In the Alaskan primary, the Pro-Life Republican Candidate obtains an unexpected victory

Pro-life probable Primary winner: Joe Miller, Alaska

Some days ago I have written about the importance of not leaving one’s catholicism outside of the ballot box. The question was then posed what is one to do in a situation in which apparently there is no choice.
My answer to that was that whilst there might be situations where there is no pro-life candidate available, in many instances there might be candidates worthy of support at a former stage; thinking of the US, at the Primaries.

Today, it may seem that a big surprise is in the offing. Whilst official data will not be available for some days, it would appear that in Alaska the pro-life Republican Senatorial candidate Joe Miller has obtained the most unexpected of victories against the abortionist candidate Lisa Murkowski. Murkowski is the incumbent, had a much more professionally organised campaign (and money) and was leading with a huge advantage. Truth be said, Miller profited from a massive last-minute money injection from the Tea Party, but in such circumstances money is rather more useful in making one candidate’s message known than in changing people’s minds. It would also appear that abortion did play a role as the proposal of requiring parental notification for women 17 and younger seeking an abortion was apparently approved by 55% of the voters (and note again that the proposal is additional sign of political activism at an early stage).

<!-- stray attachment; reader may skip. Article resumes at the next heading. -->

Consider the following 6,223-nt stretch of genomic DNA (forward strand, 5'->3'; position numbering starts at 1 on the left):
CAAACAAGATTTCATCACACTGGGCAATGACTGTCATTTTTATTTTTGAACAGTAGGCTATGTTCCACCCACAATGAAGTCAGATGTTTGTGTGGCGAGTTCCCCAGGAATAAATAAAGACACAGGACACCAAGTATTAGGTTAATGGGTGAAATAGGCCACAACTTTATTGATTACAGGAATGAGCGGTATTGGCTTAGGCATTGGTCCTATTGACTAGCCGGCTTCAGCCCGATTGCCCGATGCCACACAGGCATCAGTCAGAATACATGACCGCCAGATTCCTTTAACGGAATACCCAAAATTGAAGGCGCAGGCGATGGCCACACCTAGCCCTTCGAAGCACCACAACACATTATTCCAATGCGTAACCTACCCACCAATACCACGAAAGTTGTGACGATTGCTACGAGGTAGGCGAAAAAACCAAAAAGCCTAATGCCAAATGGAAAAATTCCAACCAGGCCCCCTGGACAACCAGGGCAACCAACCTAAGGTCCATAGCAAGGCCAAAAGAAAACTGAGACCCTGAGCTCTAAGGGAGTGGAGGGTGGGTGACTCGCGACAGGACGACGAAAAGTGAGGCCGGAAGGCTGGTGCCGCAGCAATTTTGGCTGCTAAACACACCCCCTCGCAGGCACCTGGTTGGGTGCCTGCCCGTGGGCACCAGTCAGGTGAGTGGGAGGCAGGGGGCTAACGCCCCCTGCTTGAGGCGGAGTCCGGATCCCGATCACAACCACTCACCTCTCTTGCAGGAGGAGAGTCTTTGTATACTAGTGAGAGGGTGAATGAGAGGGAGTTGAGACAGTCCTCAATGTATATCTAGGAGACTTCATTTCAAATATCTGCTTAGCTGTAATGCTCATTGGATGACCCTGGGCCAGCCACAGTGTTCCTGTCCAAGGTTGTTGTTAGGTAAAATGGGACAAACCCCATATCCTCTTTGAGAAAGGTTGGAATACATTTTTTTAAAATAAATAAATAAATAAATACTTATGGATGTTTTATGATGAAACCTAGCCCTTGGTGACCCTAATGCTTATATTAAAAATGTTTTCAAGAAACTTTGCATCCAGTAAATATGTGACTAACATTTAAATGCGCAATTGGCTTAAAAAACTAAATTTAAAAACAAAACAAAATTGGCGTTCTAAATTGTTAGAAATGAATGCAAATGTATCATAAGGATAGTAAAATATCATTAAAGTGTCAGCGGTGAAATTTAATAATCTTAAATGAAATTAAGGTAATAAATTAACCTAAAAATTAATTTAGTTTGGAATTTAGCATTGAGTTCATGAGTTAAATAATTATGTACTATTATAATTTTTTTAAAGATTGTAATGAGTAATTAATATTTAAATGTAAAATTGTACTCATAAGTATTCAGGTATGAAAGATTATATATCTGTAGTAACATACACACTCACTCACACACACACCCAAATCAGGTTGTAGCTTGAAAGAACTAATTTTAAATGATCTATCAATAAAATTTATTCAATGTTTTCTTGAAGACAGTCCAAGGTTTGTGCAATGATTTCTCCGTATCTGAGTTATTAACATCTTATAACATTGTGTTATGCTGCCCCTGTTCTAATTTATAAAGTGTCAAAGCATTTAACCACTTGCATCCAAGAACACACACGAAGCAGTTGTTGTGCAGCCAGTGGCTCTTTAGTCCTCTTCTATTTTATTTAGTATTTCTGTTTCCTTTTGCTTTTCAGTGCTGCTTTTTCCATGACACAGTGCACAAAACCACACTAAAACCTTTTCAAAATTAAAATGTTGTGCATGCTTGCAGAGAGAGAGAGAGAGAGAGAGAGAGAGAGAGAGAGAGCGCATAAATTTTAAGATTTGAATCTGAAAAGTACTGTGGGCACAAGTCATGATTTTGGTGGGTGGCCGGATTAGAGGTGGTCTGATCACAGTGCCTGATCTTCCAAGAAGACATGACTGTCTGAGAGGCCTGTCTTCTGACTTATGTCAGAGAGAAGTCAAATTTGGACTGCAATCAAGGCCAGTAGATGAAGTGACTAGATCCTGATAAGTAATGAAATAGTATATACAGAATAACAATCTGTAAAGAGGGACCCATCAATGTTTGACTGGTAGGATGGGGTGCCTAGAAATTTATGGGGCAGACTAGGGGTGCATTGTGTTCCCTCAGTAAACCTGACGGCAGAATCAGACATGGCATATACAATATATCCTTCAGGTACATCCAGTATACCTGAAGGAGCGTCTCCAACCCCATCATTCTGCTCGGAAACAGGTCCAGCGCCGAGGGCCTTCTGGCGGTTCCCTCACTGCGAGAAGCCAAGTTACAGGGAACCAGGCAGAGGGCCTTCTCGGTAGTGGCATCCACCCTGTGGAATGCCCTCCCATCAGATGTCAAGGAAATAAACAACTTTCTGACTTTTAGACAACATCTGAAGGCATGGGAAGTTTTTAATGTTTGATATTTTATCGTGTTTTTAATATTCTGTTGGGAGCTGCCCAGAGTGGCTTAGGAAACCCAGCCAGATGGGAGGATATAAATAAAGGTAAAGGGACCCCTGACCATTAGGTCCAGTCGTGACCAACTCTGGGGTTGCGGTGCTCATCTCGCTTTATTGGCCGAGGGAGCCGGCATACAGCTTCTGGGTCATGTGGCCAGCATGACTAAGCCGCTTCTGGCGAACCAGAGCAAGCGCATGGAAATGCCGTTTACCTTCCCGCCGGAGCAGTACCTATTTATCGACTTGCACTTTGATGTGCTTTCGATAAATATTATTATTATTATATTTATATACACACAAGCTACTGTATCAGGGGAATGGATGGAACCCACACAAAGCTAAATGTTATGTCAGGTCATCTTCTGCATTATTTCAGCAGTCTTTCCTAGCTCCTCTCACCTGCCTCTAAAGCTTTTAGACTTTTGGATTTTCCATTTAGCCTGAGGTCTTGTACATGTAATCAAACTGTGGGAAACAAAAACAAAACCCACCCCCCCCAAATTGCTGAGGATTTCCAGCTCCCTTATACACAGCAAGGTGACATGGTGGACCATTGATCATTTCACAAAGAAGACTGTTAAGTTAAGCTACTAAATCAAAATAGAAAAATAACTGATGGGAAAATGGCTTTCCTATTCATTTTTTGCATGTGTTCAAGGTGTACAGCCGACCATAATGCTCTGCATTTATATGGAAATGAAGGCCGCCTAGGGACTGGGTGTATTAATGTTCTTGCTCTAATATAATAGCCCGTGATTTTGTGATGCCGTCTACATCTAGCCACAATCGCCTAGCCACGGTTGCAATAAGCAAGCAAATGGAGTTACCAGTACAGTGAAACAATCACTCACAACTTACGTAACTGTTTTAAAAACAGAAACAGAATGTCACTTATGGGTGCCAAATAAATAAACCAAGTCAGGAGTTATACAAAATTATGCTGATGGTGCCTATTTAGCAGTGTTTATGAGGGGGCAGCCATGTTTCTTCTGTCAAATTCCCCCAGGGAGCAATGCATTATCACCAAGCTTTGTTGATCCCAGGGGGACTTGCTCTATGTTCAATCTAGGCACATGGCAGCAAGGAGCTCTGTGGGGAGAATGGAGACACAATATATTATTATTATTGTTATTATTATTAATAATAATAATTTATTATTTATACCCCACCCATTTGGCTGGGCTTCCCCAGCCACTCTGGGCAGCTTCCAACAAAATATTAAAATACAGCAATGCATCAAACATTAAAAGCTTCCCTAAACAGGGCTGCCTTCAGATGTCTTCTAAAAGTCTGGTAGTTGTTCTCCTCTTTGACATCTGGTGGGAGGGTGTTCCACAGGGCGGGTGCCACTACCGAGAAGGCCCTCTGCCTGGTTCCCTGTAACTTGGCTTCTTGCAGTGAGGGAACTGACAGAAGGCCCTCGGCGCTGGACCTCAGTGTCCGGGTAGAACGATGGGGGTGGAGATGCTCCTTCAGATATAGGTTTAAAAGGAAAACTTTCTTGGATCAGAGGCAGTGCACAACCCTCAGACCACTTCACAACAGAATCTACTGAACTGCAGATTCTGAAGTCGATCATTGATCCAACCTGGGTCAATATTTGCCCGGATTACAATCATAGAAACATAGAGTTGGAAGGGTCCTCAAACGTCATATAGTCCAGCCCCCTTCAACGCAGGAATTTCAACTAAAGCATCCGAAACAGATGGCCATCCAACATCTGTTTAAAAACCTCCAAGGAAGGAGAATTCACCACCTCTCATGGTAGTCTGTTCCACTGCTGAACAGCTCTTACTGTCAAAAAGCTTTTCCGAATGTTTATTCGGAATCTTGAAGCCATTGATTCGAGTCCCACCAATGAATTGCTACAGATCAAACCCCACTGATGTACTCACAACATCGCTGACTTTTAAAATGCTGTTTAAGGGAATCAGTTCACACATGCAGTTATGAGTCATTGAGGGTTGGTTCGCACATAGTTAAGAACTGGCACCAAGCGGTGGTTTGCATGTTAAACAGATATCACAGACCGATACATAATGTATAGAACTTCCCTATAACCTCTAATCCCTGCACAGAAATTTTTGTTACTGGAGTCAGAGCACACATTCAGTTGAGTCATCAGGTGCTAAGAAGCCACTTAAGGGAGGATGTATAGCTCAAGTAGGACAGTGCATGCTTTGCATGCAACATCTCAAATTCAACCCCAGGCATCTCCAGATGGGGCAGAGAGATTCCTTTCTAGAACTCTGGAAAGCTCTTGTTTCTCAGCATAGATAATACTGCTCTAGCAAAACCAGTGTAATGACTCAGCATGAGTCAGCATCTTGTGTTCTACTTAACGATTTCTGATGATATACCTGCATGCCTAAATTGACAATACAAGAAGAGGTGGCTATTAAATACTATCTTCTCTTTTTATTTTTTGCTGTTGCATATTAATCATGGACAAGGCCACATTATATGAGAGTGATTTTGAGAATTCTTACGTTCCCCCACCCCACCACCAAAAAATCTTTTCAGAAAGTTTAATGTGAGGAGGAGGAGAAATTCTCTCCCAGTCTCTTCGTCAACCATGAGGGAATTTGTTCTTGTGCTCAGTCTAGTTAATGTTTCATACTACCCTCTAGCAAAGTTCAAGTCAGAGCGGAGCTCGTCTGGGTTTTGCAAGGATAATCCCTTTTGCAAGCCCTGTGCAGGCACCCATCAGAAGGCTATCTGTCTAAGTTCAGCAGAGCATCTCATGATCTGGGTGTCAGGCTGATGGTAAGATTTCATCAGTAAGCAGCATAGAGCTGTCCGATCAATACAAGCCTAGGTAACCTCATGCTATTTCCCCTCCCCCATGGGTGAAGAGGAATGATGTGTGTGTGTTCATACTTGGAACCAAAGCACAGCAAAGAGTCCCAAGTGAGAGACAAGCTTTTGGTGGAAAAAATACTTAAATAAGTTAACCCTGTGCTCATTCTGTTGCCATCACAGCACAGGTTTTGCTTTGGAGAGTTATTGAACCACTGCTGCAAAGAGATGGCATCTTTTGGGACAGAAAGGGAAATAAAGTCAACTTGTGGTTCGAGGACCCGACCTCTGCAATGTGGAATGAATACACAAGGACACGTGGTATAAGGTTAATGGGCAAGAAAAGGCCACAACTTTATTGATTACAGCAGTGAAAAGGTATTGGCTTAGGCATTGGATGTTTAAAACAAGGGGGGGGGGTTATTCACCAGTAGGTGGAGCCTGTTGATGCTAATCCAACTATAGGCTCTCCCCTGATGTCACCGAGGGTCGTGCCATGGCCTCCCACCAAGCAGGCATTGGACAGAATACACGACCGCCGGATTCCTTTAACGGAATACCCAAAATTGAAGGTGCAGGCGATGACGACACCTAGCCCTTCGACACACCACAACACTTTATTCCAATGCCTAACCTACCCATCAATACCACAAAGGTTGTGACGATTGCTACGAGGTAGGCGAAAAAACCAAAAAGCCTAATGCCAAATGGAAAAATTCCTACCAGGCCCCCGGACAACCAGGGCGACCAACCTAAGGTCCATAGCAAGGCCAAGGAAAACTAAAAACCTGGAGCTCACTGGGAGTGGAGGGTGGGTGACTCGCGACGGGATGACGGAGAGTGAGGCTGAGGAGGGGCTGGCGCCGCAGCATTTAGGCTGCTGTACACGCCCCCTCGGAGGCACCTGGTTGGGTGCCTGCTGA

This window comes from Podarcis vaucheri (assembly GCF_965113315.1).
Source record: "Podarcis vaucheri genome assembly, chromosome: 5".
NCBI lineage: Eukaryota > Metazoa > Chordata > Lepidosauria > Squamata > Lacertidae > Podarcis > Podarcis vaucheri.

It is therefore clear that in Alaska abortion was part of the campaign, that the pro-life side is stronger than many would expect and that a pro-life candidate can win – and win in such a spectacular and unexpected way as Miller has very probably done – also because of the pro-life vote. In a democracy, such things never go unnoticed and Mrs. Murkowski has certainly noticed.

It will not always go this way and it would be an illusion to think that the pro-life involvement of Catholics may always contribute to such results, at least in the short and medium term.
But it certainly shows what can be done.


Posted on August 26, 2010, in Catholicism and tagged , , , , , , . Bookmark the permalink. 2 Comments.

  1. It is a triumph of principles over political expediency. This may set a precedent that I have not seen in US politics.

    • Welcome hoboduke,

      from the other side of the pond one doesn’t follow US politics so much but it seems to me that the Tea Party (a wonderful political development if you ask me; no wonder they are insulted so frequently) is not only a big element of change in the (particularly, but not only Republican) political arena, but that something of the sort could and should be attempted from a Catholic point of view. We have seen very clearly here that the abortion issue has inserted itself into the political debate and if more and more supporters of the tea party would take conscience of their electoral duties as Catholics this might become great fun in just a few years. People like “Catholic Vote Action” could also grow to become a “cassock tea party” acting in parallel. Interesting times ahead and I think the abortionism side might take some pounding already in November.


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